Posts tagged "web engagement"

Content Strategy for Improving Value of Your CMS

Defining a Content Strategy

If you consider content as a form of communication — and that's exactly what it is — then a content strategy makes clear which content has to be communicated at a certain moment with a specific persona.

Bob Boiko — author of 'The Content Management Bible' and 'Laughing at the CIO' — taught me the 'golden formula' of a content strategy:

‘By exchanging [ content ] with [ target group ] we reach [ goal or business driver ], because [ personal motivation ].’

All the 'blanks' in this formula must be as specific as possible. So:

  • 'Content' shouldn't be ‘information about the product’, but ‘monthly savings in energy costs’.
  • The target group is not ‘the customer’, but for example ‘a young single mother with an average income’.
  • A business driver could be ‘an increase of contract renewals by 12 percent‘. This leads to the goal of 'making profit'.

The 'personal motivation' cannot be missed in a content strategy. What is (in) the interest of your persona? In other words: concentrate on the 'What's in it for me?'. Put yourself in your persona's shoes and discover what her personal motivation is.

From Tactics to Communication Means

Another important part of your content strategy are the tactics. How are you going to make sure this young mother reads about these monthly energy savings? What is the best moment to share this information? Who will she trust and would giving her the opportunity to share her experiences with others make her more receptive to the message?

Once you have defined strong tactics, you can concentrate on the communication means. Ask yourself if a website is the single possible option. Perhaps your persona is more likely to talk about cost savings in some social network. But is she on Facebook or another network? Does she chat within this social network using her computer or her mobile phone? Most of the time your content strategy uses a mix of communications means. Find your balance.

Make it Measurable

Talking about balance: it is essential to measure the success of your content strategy. Make your business drivers measurable using key performance indicators (KPI's). Decide in advance which instruments you will use to measure the effect. Perform baseline research, measure again after executing the strategy. Analyze the results and decide if the content strategy actually helped you reach your goals. Use your analysis to improve your strategy or the quality of your communications mix.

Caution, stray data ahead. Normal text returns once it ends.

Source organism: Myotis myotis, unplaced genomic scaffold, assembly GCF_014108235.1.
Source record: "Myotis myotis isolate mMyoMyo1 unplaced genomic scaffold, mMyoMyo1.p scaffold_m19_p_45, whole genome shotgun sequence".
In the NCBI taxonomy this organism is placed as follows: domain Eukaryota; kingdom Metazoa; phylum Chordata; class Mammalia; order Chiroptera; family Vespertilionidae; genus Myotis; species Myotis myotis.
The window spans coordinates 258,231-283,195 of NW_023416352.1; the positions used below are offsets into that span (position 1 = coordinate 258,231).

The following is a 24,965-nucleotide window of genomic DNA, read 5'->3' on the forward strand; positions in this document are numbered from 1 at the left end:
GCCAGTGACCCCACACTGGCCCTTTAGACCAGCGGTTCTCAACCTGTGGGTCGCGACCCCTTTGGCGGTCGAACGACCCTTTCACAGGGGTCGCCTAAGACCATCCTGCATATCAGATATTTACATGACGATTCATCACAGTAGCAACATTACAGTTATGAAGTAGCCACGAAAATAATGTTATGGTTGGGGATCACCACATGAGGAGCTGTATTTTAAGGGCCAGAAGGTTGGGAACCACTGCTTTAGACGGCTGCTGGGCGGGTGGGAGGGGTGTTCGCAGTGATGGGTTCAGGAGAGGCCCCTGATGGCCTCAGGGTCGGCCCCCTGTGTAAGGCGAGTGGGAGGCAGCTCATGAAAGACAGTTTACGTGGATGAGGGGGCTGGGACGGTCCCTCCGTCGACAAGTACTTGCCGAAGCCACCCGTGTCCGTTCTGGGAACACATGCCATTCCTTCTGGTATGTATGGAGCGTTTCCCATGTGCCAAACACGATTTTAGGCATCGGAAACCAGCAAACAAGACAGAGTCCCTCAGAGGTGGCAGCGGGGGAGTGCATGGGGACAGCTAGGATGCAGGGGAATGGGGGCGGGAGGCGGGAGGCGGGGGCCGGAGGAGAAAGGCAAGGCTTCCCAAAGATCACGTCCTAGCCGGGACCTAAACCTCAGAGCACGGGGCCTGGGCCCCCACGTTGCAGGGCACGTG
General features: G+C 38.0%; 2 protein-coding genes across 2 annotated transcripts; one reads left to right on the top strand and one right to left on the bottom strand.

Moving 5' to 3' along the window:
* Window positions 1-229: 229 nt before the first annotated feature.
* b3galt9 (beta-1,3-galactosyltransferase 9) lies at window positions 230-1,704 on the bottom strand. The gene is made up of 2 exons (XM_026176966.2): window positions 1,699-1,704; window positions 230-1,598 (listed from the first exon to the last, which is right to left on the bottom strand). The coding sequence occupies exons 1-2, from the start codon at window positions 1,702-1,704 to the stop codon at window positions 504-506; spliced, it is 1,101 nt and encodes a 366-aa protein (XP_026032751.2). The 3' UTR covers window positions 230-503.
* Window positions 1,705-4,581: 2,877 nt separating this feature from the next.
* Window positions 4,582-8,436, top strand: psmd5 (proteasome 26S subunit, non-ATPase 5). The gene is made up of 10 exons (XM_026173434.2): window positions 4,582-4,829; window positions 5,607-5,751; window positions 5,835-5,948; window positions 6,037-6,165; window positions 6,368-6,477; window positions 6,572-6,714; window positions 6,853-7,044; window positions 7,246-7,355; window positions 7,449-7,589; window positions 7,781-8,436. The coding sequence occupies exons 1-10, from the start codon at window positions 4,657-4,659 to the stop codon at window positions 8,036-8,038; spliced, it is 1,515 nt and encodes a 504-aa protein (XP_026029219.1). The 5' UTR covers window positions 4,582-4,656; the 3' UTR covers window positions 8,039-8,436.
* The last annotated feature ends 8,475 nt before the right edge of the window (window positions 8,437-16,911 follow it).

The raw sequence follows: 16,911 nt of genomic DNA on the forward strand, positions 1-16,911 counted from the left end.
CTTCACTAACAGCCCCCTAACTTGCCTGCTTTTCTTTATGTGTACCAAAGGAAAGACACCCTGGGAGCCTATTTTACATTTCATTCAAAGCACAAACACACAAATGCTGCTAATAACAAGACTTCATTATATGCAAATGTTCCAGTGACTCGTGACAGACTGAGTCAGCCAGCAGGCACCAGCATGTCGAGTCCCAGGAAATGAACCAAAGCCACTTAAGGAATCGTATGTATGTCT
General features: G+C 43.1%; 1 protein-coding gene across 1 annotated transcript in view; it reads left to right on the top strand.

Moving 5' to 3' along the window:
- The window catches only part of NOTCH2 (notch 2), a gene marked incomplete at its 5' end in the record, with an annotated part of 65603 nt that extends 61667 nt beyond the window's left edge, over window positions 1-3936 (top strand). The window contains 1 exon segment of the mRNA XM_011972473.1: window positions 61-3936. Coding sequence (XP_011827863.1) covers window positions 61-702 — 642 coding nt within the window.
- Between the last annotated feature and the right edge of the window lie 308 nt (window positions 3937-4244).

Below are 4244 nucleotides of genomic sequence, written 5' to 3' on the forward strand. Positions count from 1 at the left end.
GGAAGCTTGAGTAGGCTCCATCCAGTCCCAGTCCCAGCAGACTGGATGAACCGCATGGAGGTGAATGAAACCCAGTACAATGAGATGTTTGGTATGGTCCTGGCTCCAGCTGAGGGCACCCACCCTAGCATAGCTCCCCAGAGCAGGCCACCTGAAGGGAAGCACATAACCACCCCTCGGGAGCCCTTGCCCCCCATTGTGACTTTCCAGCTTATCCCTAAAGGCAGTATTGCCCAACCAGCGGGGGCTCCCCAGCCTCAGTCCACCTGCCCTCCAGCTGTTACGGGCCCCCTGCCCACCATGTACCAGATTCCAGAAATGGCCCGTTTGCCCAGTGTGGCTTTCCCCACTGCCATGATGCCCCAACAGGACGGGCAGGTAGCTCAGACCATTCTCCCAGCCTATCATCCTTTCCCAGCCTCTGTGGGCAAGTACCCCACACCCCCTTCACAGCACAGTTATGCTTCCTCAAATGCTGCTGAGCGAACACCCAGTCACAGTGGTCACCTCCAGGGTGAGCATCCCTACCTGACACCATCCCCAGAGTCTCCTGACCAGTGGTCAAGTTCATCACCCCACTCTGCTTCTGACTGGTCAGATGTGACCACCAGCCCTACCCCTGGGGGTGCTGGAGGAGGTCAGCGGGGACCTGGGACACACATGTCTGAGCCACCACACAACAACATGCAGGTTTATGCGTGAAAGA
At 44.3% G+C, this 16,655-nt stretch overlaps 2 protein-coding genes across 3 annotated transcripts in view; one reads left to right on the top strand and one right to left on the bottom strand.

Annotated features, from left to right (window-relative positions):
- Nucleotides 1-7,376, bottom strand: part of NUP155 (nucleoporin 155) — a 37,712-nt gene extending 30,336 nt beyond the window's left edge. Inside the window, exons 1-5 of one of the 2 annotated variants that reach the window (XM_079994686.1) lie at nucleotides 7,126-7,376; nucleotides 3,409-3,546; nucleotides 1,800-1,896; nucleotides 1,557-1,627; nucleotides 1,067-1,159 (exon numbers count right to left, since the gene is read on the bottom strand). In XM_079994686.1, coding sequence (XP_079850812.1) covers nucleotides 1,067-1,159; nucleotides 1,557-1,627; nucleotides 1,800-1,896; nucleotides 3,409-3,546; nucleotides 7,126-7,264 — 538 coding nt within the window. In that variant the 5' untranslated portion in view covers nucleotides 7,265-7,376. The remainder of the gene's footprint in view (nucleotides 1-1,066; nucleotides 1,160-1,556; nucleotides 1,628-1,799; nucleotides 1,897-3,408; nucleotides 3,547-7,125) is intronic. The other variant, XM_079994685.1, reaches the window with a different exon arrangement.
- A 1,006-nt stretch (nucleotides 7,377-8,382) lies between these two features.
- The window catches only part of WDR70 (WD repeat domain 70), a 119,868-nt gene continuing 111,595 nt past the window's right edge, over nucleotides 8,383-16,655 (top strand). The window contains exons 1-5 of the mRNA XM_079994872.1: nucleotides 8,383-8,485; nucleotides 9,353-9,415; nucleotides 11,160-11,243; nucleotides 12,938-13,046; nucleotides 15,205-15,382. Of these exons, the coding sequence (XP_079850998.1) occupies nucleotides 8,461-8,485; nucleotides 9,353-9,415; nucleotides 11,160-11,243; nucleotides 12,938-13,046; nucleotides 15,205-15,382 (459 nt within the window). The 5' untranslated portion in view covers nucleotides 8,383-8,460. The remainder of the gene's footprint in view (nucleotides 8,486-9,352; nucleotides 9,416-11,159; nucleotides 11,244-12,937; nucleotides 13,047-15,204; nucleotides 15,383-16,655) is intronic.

Be warned. Don't start with too many strategies at the same time. A full content strategy can take a lot of time and resources, especially since you have to monitor and measure each content strategy very carefully. You don't want to stop performing and measuring a strategy halfway because it was too much to handle. The average organization can deal with a maximum of seven strategies in one year, so make your choice!

Tools, No Fools

Talking about making choices: without a content strategy, selecting a content management tool (for WCM, search, ECM, social media, analytics or any other content discipline) makes no sense at all. Every single content strategy leads to specific 'requirements' the tool has to cover. Once these are clear, you can start selecting a tool. And no time sooner than that!

By the way, a Web CMS, analytics tool or social media tool can help you measure the effect of your content strategy. Take this into account when selecting and implementing your tools.

The Importance of a Content Strategy

In my opinion everything in your content organization — the content management, the content governance, the content tooling, you name it — should be based on a content strategy. Why? Well, because your content strategy is a translation of your business goals and business processes. They are literally the 'raison d'être' of your organization.

It's not a coincidence that I put the business process in the center of the content management lifecycle. Everything in this lifecycle — from planning to evaluating content — has a direct link with the business process. If what you do in your content management lifecycle has no alignment with a business process, stop doing it!

I think most of us have felt the recent financial crisis. We must all realize the times are behind us when we received budgets for our web projects without much trouble. I would say this is a blessing in disguise, really. Because now we have to prove our added value. With a successful content strategy. Management of any organization is always willing to invest in successful business opportunities. Prove that your content strategy will make your organization reach its goals and get yourself a listening ear from your management.

The Fun Part

What I learned over the years is that defining content strategies as a team is a lot of fun. In the beginning the effort seems hard. Sometimes people resist against 'yet another mission vision session'. But by using the 'golden content strategy formula' that Bob Boiko taught me, I saw a change in people's attitude. They felt empowered by it, and they soon realized that they were in charge of the content management business after all. Seeing a change like that has given me a lot of joy in what I do.

There's more to say about the Planning phase in the content management lifecycle: information architecture, interaction design are only two of them. I will go deeper into these issues in my next article. That is, if you like what I wrote so far. Please send me your comments and your own opinions about content strategy. I'd like to share and learn.

CM Lifecycle Poster